Looking at joining a cycling class, but not sure where to start? Here are a few answers to questions I had in the beginning. Hope they help you as well!
Cycling looks hard. I’m new to exercise/group classes/exercise involving equipment/bikes without training wheels. Is it as bad as it looks?
Cycling was one of the first group fitness classes that hooked me on regular workouts. This seems counterintuitive, because the image of an indoor cycling class tends to be one of extremely fit cardio junkies that can pedal to the moon and back and still have a conversation with you.
Let me bust that myth right there – cycling got me, an overweight, shy, exercise newbie, to come more than once a week. I eventually even bought my own cycle shoes.
Yes, the first time I tried it, I knew it was a killer workout, but it was also very scaleable for my level of fitness. Which was nada.
At that point in time I had no regular workout routine and was carrying quite a bit of extra weight. Usually, I would try doing my own thing at the gym, but would get bored and give up. Cycling, however, has quite a few perks for the exercise newbie:
- You control your own resistance via a dial on the bike, and no one can see what your resistance is at. If you tend to be worried about what other people think when you’re at the gym, and no amount of your friends’ assurances that “no one is looking at you!!” can calm your anxieties, then this is a good workout for you. To be fair, I’ve felt that anxiety as well – but really, no one is looking at you.
- BECAUSE everyone faces forward and controls their own resistance on the bike, you can take it easy and not kill yourself the first class. This important, because if you don’t pace yourself and go all out the first time out of the gate – you’re probably not going to have a good time. And having a good time will bring you back. The amount of tension/resistance your instructor prompts you to put on is a suggestion. Especially the first few classes, don’t feel like you need to take every queue – enjoy the music, work at your 80%, and get the feel for the mechanics of class.
- Classes always have the same thing in common – upbeat music, upbeat instructors, and once the warmup is over… upbeat riders 🙂 I’ve given and received high fives in class. It seems silly outside of class, but there really is something about a killer cycling playlist that will put you in a great mood.
- The music tends to be really loud, so no one can hear you breathing heavily/cursing. JK… sort of… not really.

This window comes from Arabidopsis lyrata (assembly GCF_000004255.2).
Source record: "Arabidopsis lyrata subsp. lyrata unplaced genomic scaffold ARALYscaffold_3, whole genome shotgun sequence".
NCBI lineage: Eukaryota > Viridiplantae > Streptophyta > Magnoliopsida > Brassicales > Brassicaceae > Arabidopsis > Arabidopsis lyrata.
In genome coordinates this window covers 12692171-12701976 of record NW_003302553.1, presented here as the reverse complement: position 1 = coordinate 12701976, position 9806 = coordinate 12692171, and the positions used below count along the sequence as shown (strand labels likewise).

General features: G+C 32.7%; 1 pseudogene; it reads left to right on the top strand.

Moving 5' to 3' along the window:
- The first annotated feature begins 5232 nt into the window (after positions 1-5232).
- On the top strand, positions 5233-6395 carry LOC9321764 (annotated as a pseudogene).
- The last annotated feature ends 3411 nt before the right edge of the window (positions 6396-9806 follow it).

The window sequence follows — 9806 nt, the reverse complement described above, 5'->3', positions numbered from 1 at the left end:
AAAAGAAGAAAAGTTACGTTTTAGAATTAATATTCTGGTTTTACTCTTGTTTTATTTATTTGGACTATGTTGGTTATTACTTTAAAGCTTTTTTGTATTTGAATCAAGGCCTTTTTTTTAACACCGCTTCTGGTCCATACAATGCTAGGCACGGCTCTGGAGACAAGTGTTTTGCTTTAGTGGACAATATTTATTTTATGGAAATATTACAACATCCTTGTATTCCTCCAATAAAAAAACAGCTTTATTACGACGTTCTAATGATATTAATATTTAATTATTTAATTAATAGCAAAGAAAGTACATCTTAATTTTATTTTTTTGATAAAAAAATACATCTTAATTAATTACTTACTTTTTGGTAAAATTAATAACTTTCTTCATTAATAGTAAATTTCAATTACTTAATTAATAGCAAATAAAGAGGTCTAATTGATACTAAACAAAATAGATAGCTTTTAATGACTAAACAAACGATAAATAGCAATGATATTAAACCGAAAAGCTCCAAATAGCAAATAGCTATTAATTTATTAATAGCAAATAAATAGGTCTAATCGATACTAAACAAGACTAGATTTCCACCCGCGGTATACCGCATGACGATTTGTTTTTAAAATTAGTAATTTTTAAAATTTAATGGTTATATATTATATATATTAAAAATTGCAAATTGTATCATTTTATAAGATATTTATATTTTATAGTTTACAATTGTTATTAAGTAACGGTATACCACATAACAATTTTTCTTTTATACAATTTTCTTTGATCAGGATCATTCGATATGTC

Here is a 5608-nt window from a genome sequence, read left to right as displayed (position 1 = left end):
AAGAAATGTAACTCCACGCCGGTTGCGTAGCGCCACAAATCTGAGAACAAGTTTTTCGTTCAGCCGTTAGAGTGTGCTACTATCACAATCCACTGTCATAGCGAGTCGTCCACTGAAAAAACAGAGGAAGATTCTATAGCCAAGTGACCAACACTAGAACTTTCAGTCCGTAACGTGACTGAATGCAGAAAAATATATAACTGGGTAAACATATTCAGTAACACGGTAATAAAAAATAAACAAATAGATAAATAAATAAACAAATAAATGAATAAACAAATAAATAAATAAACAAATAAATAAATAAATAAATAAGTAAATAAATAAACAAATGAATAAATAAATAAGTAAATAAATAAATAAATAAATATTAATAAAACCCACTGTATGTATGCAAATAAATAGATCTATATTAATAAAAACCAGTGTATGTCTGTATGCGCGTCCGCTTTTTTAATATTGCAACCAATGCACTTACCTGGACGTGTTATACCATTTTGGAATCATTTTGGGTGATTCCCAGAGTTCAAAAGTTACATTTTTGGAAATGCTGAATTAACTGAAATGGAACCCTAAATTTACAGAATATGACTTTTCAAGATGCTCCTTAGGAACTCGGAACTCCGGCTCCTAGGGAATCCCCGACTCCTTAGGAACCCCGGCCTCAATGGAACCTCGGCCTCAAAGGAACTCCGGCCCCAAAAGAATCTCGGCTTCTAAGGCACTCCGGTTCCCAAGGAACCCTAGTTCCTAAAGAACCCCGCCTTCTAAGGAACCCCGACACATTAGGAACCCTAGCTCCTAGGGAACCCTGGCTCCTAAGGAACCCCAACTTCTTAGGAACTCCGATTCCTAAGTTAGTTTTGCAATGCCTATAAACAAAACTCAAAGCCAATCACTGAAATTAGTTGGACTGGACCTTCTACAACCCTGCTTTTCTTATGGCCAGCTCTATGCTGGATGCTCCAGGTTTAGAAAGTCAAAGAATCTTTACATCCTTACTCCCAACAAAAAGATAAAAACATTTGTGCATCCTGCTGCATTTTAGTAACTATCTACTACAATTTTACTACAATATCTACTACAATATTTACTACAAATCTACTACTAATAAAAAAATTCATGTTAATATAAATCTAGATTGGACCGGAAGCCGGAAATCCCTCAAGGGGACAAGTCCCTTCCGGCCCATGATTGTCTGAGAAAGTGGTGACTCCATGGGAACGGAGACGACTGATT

How do I set up the bike? What height should my seat be? What does this button do?
Ask your instructor for help. That’s not a punchline – it’s really important you see your instructor before your first class to get a lay of the land. They can help you with your first setup – and if one of the settings doesn’t feel quite right, you can adjust from there.
When I started, it felt like the seat was up too high at first. Generally, you want the top of the seat to line up with your hip bone. As I took a few classes, however, it started to feel really natural. Don’t worry if it feels high at first.
Explain the cycle shoe thing to me.
Most cycling studios will want you to “clip in” and will let you rent shoes. Using these shoes, as opposed to the “cage” style pedals that wrap around the front of your tennis shoes, will keep your feet more secure and allow you to keep contact with the pedal through the whole stroke.
When you first put them on, keep in mind two things:
- The clips on the bottom of the shoes protrude, so get ready to walk a little funny.
- If you need to go to the bathroom, get water, or generally do more than walk from the locker room to the studio, you may want to hold off on putting them on. They click-clack like a mother and make you walk kinda funny.
These shoes are usually Look/Delta or SPD clips, that attach directly to the pedals. Look/Delta, in my experience, tends to be easier for beginners. SPD clips can be tricky to get into place sometimes – I got the hang of it once someone described the motion to get them to click into the pedal as “squishing a bug with your foot”. Basically, if you align your foot with the pedal and slowly move the ball of your foot back and forth, it will fall into place. To remove the shoe, just turn your heel outward. Or… just undo the straps on your shoes and step off the bike. You won’t be the first, you won’t be the last, again, no one is judging you in this class, because we’ve all been there.
OW. What in the flubbity shiplap happened to my butt?
I’m not going to sugar coat it – it’s very likely your tush is going to hurt after a full class, especially if you haven’t ridden a bike in a while. It’s possible that a few pre-class pointers on how to properly sit in the saddle will relieve some of the issues – but for the most part, once you tough it out past the first few classes, it’s a non-issue. If that proves not to be the case for you – there are gel-seats available that you can put over your seat.
So there you have it! This should get you started, but don’t hesitate to ask questions the first time you go. I made the mistake of not asking for help a few times – and I felt so much better once an instructor gave me some pointers. I’ve never in my life met an instructor that wasn’t thrilled to help. And remember have fun!!
Obvious disclaimer: If you’ve never exercised in your life or have an injury/or generally just a gut feeling, get your adulting badge and go see your doctor first. Yay good sense 🙂